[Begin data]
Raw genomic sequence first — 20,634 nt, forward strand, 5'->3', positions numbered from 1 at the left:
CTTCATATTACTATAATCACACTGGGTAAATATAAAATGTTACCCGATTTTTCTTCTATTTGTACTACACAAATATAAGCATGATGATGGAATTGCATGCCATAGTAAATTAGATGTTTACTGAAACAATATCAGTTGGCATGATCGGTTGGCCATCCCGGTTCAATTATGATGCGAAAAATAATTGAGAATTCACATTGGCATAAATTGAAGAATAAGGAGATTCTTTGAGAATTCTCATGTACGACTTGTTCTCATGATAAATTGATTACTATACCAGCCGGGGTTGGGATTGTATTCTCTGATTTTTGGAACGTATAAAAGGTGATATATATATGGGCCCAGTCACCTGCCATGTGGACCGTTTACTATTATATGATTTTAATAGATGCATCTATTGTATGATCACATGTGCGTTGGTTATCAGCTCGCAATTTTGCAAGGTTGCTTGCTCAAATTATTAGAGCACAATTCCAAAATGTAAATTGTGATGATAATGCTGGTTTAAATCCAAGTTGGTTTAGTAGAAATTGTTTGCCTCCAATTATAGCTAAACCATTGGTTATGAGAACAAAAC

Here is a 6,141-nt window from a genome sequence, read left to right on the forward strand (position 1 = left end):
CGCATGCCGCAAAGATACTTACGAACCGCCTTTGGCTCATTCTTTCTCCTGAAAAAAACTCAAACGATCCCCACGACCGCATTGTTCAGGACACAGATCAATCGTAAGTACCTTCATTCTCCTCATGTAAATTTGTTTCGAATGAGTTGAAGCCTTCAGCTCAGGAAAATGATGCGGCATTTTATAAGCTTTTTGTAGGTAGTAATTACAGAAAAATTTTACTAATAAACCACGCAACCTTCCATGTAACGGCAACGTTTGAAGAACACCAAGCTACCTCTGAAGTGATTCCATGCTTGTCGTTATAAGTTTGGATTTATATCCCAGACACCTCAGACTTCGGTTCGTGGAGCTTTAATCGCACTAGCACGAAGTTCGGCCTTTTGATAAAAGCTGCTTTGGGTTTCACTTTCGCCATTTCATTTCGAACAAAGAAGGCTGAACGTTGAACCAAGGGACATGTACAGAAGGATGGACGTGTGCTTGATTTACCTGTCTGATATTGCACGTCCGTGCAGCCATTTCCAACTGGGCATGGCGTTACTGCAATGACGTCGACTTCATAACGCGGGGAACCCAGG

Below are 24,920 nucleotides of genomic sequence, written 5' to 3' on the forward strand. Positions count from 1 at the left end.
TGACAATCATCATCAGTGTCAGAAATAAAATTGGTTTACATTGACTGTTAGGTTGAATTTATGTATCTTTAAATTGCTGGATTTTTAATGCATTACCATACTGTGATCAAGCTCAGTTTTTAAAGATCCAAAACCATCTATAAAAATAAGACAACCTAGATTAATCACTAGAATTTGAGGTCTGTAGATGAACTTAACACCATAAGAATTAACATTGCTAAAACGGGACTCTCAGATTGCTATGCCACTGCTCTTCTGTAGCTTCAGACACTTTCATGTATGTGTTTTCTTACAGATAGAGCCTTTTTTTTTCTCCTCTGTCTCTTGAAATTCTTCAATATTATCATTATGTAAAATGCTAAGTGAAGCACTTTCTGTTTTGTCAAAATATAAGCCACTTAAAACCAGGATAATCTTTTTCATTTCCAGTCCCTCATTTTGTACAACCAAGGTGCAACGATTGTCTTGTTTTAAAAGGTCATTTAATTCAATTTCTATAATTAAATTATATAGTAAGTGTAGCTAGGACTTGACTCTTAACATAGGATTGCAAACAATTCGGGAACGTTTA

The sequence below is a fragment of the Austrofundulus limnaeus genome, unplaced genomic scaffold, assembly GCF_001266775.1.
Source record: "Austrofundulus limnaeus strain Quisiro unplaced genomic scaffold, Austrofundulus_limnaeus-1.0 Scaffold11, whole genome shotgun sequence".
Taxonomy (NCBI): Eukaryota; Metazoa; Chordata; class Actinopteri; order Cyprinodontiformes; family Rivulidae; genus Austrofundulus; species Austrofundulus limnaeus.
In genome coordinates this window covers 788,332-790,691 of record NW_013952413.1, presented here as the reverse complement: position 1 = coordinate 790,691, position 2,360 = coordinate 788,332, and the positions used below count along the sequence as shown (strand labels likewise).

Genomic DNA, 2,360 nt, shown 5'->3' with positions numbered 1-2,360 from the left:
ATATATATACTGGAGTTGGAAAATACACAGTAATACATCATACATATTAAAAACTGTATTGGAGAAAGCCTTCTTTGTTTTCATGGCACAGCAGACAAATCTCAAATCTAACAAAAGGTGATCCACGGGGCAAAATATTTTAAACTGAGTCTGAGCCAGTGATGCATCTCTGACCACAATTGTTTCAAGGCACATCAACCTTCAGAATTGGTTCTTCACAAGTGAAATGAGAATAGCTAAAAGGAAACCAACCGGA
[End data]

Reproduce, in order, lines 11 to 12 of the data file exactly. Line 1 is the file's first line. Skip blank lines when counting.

Genomic DNA, 2,360 nt, shown 5'->3' with positions numbered 1-2,360 from the left:
ATATATATACTGGAGTTGGAAAATACACAGTAATACATCATACATATTAAAAACTGTATTGGAGAAAGCCTTCTTTGTTTTCATGGCACAGCAGACAAATCTCAAATCTAACAAAAGGTGATCCACGGGGCAAAATATTTTAAACTGAGTCTGAGCCAGTGATGCATCTCTGACCACAATTGTTTCAAGGCACATCAACCTTCAGAATTGGTTCTTCACAAGTGAAATGAGAATAGCTAAAAGGAAACCAACCGGA